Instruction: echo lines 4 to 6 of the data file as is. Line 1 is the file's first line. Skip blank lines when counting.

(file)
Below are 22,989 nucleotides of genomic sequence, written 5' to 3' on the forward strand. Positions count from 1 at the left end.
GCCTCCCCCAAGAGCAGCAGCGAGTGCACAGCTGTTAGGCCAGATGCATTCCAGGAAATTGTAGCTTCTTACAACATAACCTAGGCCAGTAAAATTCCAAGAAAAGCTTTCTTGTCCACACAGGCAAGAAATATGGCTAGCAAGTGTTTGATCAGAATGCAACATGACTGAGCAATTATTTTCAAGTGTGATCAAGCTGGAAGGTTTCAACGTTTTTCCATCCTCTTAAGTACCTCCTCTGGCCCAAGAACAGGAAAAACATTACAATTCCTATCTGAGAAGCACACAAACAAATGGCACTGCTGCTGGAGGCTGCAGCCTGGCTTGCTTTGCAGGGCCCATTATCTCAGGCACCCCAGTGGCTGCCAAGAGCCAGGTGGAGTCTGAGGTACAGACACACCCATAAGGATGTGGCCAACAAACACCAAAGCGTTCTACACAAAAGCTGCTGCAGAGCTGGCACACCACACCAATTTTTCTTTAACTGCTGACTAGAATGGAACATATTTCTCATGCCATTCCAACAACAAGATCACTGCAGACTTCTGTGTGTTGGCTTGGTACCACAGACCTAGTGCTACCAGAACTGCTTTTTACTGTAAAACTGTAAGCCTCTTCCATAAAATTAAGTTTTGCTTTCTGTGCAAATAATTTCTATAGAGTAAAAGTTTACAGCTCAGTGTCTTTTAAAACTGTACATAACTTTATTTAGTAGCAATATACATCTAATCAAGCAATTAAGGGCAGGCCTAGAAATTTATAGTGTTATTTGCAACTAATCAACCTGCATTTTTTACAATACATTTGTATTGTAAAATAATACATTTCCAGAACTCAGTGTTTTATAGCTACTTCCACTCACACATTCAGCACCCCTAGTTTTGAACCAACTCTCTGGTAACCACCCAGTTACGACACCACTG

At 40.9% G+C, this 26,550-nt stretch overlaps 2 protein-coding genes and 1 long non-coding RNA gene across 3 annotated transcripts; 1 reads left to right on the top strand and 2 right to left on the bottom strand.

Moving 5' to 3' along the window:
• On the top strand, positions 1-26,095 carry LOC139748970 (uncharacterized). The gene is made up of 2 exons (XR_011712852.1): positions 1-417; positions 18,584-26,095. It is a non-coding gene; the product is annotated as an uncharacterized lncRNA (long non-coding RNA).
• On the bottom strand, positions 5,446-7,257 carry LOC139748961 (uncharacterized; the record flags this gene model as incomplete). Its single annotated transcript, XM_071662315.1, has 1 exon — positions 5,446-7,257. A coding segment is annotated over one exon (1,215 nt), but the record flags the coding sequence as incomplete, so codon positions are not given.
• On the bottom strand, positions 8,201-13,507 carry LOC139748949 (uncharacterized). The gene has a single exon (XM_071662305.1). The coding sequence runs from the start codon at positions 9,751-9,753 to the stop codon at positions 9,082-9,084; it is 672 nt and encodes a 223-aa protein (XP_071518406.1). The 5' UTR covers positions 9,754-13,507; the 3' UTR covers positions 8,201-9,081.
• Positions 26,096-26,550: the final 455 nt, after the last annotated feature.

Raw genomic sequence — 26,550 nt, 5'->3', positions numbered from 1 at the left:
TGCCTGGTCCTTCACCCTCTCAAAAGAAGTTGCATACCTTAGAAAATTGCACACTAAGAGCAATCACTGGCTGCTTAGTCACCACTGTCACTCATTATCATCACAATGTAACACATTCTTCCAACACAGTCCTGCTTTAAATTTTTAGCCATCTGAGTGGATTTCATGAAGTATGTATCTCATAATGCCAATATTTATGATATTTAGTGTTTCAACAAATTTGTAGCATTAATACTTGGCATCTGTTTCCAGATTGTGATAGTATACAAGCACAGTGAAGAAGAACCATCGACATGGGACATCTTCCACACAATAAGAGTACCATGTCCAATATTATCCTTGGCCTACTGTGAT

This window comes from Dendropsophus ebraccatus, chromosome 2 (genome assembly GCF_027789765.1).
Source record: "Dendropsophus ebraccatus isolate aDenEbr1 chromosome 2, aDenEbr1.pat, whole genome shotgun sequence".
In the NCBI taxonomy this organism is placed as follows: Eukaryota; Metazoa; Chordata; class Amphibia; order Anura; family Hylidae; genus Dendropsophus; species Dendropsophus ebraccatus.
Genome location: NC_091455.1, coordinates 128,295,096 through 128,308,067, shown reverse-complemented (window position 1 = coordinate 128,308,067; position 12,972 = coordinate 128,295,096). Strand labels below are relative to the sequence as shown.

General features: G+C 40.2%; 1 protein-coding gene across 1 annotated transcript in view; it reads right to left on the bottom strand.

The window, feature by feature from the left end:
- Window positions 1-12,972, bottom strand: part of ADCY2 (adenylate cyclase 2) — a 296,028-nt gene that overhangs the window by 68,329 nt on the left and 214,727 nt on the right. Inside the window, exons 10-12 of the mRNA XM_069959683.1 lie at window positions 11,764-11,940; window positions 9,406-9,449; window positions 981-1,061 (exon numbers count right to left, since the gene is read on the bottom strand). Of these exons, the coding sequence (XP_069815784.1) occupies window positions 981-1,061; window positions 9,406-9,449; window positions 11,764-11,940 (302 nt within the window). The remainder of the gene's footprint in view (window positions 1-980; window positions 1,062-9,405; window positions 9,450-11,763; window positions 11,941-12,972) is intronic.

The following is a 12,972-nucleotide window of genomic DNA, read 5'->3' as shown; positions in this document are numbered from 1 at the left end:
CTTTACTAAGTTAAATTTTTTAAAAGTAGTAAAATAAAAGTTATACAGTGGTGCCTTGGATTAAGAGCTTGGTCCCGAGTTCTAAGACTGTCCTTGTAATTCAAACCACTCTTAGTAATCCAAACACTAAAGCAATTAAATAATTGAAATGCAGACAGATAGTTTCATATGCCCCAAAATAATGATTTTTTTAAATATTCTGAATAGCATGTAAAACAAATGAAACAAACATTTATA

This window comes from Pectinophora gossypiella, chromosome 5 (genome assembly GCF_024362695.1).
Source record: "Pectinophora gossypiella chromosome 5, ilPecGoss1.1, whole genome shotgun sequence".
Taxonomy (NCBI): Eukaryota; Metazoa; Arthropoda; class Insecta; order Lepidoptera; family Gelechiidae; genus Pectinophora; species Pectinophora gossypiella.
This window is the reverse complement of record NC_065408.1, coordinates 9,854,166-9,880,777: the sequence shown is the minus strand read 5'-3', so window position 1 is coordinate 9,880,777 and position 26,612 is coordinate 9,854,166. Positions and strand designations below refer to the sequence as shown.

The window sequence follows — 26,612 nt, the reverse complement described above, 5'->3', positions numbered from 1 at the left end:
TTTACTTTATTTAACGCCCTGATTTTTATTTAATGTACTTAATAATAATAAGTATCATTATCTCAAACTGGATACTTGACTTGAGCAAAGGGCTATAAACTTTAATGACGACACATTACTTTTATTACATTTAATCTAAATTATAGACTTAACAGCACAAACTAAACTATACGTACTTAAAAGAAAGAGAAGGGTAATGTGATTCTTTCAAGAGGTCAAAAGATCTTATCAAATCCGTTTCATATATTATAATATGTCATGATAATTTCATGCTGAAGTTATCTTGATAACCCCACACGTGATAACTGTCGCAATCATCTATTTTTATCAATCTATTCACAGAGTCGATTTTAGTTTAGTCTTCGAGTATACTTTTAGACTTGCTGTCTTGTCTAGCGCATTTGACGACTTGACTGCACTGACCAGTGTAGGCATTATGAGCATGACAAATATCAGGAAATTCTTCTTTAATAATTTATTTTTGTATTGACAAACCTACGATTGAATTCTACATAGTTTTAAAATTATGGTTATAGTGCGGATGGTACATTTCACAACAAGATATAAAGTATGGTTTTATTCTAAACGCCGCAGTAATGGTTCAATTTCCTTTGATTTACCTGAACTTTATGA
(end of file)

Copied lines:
Moving 5' to 3' along the window:
• On the top strand, positions 1-26,095 carry LOC139748970 (uncharacterized). The gene is made up of 2 exons (XR_011712852.1): positions 1-417; positions 18,584-26,095. It is a non-coding gene; the product is annotated as an uncharacterized lncRNA (long non-coding RNA).
• On the bottom strand, positions 5,446-7,257 carry LOC139748961 (uncharacterized; the record flags this gene model as incomplete). Its single annotated transcript, XM_071662315.1, has 1 exon — positions 5,446-7,257. A coding segment is annotated over one exon (1,215 nt), but the record flags the coding sequence as incomplete, so codon positions are not given.